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Hildegardo Córdova-Aguilar

Abstract

Peruvian cartography in the nineteenth century was very rich and fulfilled the geographic knowledge demanded by the new Republic of Peru. In effect, the country of more than 1,000,000 km2 needed to show the physical environment and to locate the distribution of its natural resources. It was the time when cartography was valued as an element of empowerment and land control, especially when the political borders were rather unstable (G. Prieto 2018). Then, it was timely the publication of Atlas Geográfico del Perú (Geographic Atlas of Peru) by Mariano Felipe Paz Soldán, a prominent Peruvian lawyer and geographer. Author’s purpose is to comment on the new edition of the Mariano Felipe Paz Soldán Atlas Geográfico del Perú, published in Lima in 2012.

Open access

Miroslawa Czerny, Hildegardo Córdova-Aguilar and Anna Rzucidło

Abstract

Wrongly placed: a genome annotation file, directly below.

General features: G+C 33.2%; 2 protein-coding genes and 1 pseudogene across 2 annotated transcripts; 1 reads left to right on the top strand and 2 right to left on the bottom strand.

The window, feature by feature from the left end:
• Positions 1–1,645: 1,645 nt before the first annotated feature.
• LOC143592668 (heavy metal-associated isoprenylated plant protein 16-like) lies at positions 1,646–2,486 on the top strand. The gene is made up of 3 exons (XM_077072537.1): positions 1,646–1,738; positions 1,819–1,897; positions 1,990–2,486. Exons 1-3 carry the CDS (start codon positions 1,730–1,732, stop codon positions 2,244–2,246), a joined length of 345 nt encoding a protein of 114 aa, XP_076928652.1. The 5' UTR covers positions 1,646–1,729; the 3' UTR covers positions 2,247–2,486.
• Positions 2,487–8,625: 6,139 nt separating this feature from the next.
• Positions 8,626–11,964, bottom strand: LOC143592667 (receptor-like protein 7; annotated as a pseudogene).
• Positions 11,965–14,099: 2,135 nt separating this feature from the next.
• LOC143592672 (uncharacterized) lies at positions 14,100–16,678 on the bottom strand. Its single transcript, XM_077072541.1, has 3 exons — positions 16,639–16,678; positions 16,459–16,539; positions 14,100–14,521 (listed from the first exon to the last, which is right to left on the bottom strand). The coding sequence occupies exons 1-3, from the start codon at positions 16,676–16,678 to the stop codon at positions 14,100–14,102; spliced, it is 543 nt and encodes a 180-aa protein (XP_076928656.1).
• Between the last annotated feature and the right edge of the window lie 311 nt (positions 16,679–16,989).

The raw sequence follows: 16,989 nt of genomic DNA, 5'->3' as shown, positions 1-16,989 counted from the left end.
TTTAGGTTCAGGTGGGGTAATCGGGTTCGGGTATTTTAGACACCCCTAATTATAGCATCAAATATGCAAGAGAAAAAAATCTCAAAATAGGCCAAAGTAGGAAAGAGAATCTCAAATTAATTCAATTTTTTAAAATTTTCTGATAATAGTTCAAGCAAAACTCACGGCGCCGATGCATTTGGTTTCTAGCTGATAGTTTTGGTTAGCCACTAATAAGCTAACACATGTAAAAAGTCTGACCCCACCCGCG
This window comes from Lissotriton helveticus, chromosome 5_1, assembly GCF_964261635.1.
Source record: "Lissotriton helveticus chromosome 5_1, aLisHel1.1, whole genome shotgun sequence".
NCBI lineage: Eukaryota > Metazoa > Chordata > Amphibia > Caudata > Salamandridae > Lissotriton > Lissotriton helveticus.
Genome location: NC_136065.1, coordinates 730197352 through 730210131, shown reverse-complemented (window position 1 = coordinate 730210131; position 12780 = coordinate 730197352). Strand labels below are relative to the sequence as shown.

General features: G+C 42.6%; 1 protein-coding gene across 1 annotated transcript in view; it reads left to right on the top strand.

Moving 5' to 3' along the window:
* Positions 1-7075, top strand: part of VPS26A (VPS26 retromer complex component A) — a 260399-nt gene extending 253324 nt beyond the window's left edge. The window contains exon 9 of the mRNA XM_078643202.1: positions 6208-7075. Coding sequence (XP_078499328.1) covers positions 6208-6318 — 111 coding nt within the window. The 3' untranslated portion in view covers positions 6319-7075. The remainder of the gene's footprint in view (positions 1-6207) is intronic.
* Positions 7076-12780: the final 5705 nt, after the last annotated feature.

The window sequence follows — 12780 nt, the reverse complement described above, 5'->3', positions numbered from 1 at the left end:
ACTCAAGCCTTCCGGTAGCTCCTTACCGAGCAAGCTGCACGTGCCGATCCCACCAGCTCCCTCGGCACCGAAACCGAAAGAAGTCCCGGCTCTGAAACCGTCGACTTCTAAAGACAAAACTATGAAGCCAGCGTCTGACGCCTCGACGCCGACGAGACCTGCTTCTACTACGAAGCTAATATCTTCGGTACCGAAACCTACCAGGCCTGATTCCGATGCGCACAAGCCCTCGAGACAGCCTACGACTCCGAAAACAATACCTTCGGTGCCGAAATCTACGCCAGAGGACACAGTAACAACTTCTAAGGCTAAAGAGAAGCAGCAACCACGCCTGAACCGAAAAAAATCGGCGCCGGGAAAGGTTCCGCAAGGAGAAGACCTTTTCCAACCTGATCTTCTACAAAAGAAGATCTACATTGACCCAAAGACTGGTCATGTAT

Empirical research into social vulnerability – and into strategies that allow people to persist or secure their existence – has most often concerned itself with peripheral, poorly-developed regions with a long history of shortages; frequently even ones in which a failure to solve socio-political problems over decades or even centuries, manifests itself in a permanent crisis. One such region is north–western Peru, presented in this article by the authors who have proceeded on the assumption that the socioeconomic development of the country’s mountainous areas (including Frías, the district selected for study) not only reflects a peripheral location as regards central areas of Peru and the department of Piura, but is also an outcome of the workings of political and environmental factors that do not help sustain (or in many cases even obstruct) processes of development.